Review: The River of No Return

Posted 10 April, 2015 by Lianne in Books / 6 Comments

The River of No Return
By: Bee Ridgway
Format/Source: Paperback courtesy of the publishers via giveaway contest held by Bookshelf Reviews

Two hundred years after he was about to die on a Napoleonic battlefield, Lord Nicholas Falcott wakes up in twenty-first-century London. The Guild, a secretive fraternity of time travelers, informs him that there is no return. But Nick yearns for the beautiful Julia Percy, who remains in 1815. As fate and the fraying fabric of time draw Nick and Julia together once again, the lovers must match wits and gamble their hearts against the rules of time itself.

This book has been on my want-to-read/I-need-to-read-this list for ages, lol. It has all the elements that I love in a novel: time travel, adventure, mystery, sci-fi/fantasy/big stakes, romance. Plus, look at that cover! How gorgeous is that? πŸ˜€ After having it on my TBR queue for over a year and telling myself that I will get to it, I finally picked up the book recently (figured it was a good time as I had no clinical due to the Easter weekend) πŸ™‚

May contain some minor spoilers as I cannot contain myself πŸ˜›

Guys, why didn’t I read this book sooner? Why did it languish for a bit in my TBR queue? It’s amazing πŸ˜€

I don’t even know where to begin with this book, I love how there’s so much more to the story than what the book blurb says, haha. None of the characters are what they seem, narratives are obviously biased, don’t trust anyone. The book is such a mash-up of genres–adventure, science fiction, romance, mystery, espionage thriller–as the story unfolds and true mystery behind the Guild’s goals are revealed. I love how the structure of the Guild makes total sense, rooted in a very human way of organisation and what drives them. Even their understanding–and lack thereof–of how the River of Time works is very interesting, time travel rooted in human emotion. There’s a rationale for everything, which makes the overall story and the world in which these characters operate in even more intriguing.

Spoiler Inside SelectShow

Nicholas Falcott–Nick–is such a fanastic character. The reader obviously follows him a bit more as he’s the one who ends up time travelling to our time and then back. He’s a curious character because he embodies his status even in the twenty-first century (love that line where he claims that he’s not lazy and that he works very hard at having a good time), how submerged he is in twenty-first century pop culture and social references and yet how easy it was for him to slip back to his nineteenth century persona; the fun begins when the two starts overlapping (obviously). I just really had fun with Nick’s attitude coming back, mixing up his references at times. But I also love how there’s so much more than meets the eye with him, how is almost carefree attitude is hiding some deeper insecurities that he’s carried growing up, not to mention how the Napoleonic Wars has affected him. I especially love that chapter where he wanders around in modern-day London, seeing the changes through the eyes of someone from the past.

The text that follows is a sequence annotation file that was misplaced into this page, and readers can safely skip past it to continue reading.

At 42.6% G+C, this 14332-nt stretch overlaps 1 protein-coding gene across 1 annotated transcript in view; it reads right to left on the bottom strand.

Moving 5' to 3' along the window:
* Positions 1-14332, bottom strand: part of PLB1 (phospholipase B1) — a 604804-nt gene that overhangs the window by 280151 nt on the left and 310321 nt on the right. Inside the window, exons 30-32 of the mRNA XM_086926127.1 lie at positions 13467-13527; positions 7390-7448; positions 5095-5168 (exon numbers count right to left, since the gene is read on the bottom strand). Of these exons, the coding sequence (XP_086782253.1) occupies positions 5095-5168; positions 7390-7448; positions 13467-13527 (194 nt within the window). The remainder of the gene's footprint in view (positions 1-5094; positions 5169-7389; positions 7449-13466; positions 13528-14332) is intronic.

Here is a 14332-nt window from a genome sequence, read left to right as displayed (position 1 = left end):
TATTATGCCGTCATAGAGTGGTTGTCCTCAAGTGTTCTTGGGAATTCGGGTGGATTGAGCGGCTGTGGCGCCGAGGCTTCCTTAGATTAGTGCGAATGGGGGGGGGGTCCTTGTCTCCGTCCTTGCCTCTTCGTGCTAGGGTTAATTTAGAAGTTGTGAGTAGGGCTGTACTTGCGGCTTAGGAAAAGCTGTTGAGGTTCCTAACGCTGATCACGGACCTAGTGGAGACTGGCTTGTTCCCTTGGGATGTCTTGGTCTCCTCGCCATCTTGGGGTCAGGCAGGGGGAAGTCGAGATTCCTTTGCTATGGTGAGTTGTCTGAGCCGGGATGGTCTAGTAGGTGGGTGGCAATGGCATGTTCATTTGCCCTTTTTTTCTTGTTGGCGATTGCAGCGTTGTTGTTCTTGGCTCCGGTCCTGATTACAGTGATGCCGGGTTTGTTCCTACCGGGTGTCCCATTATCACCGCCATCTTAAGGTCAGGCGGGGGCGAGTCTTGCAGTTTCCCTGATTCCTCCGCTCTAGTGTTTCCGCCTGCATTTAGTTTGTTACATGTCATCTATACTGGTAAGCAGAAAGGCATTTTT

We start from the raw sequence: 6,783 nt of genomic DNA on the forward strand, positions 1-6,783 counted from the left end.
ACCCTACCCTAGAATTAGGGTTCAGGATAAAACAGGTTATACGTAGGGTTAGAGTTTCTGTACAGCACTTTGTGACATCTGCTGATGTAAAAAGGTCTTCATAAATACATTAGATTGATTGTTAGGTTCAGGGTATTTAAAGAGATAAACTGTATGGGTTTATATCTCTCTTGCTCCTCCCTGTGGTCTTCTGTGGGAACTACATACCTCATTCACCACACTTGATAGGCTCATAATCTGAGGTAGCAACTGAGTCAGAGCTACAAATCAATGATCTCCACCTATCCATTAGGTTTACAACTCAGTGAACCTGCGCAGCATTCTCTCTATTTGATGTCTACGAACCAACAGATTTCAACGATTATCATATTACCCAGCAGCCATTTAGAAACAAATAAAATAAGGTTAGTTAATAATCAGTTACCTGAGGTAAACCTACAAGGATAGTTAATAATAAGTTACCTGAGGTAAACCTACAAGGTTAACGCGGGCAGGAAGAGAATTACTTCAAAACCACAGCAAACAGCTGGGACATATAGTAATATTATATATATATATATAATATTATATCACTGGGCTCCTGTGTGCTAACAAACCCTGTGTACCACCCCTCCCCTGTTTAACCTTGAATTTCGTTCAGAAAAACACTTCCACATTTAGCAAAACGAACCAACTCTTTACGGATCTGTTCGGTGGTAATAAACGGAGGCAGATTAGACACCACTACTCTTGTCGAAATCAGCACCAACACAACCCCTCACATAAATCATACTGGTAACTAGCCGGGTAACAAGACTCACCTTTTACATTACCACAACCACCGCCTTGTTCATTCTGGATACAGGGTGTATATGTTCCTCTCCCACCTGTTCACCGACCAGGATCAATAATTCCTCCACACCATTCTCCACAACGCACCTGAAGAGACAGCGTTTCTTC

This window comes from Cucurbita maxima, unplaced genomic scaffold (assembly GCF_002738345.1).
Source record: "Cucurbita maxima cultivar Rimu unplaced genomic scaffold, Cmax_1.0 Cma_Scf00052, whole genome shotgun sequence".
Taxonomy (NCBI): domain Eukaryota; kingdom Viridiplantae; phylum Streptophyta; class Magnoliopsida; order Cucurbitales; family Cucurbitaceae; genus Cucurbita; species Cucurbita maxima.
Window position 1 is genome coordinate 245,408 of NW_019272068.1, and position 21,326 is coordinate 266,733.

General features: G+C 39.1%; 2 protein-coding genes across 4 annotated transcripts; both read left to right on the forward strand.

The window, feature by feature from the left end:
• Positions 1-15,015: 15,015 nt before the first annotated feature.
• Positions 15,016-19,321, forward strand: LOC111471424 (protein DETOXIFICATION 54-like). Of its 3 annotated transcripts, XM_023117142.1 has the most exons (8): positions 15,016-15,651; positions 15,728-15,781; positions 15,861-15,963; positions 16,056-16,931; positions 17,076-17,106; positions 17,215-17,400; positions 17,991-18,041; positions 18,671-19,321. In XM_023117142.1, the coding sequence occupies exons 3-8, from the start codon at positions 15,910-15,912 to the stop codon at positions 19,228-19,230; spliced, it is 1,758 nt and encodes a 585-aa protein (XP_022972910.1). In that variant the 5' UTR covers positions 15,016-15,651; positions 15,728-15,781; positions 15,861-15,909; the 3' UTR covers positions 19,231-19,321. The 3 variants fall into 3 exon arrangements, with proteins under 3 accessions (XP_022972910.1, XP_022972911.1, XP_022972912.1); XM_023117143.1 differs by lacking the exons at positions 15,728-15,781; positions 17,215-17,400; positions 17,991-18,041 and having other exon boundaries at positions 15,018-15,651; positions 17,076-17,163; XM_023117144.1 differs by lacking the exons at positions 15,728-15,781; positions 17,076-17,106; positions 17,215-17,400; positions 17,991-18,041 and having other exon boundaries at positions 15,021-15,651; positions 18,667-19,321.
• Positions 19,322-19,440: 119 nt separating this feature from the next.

Julia, the other protagonist, was also a fantastic character. She’s very smart, a little feisty and would totally fit in our day and age. Her situation with her cousin Eamon early in the story was so stressful to read, omg. It was interesting to read through her eyes the situation she found herself in; while Nick has these people around him trickling information ever so slowly to him (whether the information is to be trusted is another story), Julia is working on almost nothing except a few snippets from her grandfather and has to work everything out on her own. I thought it was pretty clever and complex later on to have Julia and Nick thrown together, know what’s going on with the other, but not telling each other. It adds to the tension and keeps the couple apart without too much melodrama, especially as they are caught up in some larger issues about time and the battle between the two time travelling groups.

Speaking of Julia and Nick, their romance was quite romantic but also pretty hot, haha. I thought it was very sweet and epic how Nick remembered her through all those years, through the war and afterwards in the future, as if he was reaching through time to get back to her…

Other characters were really interesting. Arkady cracks me up, as any crazy Russian character should. Mr. Mibb was very creepy–what is up with those guys? Nick’s family was interesting, it was nice to ground Nick with a family even as they are quite as eclectic as can be (Bella in particular seems like a handful πŸ˜› ), while I wish we had more time with Lord Dar as he seemed pretty eccentric too. Other characters ranged from elusive to intriguing, adding to the overall suspense of who can be

Overall, I had a lot of fun reading The River of No Return; it’s time travel as it should be πŸ˜› My only wee little issue with this book is that not everything was resolved at the end, haha (thank goodness there is going to be a sequel–need to know what happens with the overarching issues!). Definitely one of my favourite reads this year πŸ™‚ On a related note, my review for the prequel The Time Tutor will be up shortly πŸ˜‰

Rating: ★★★★★

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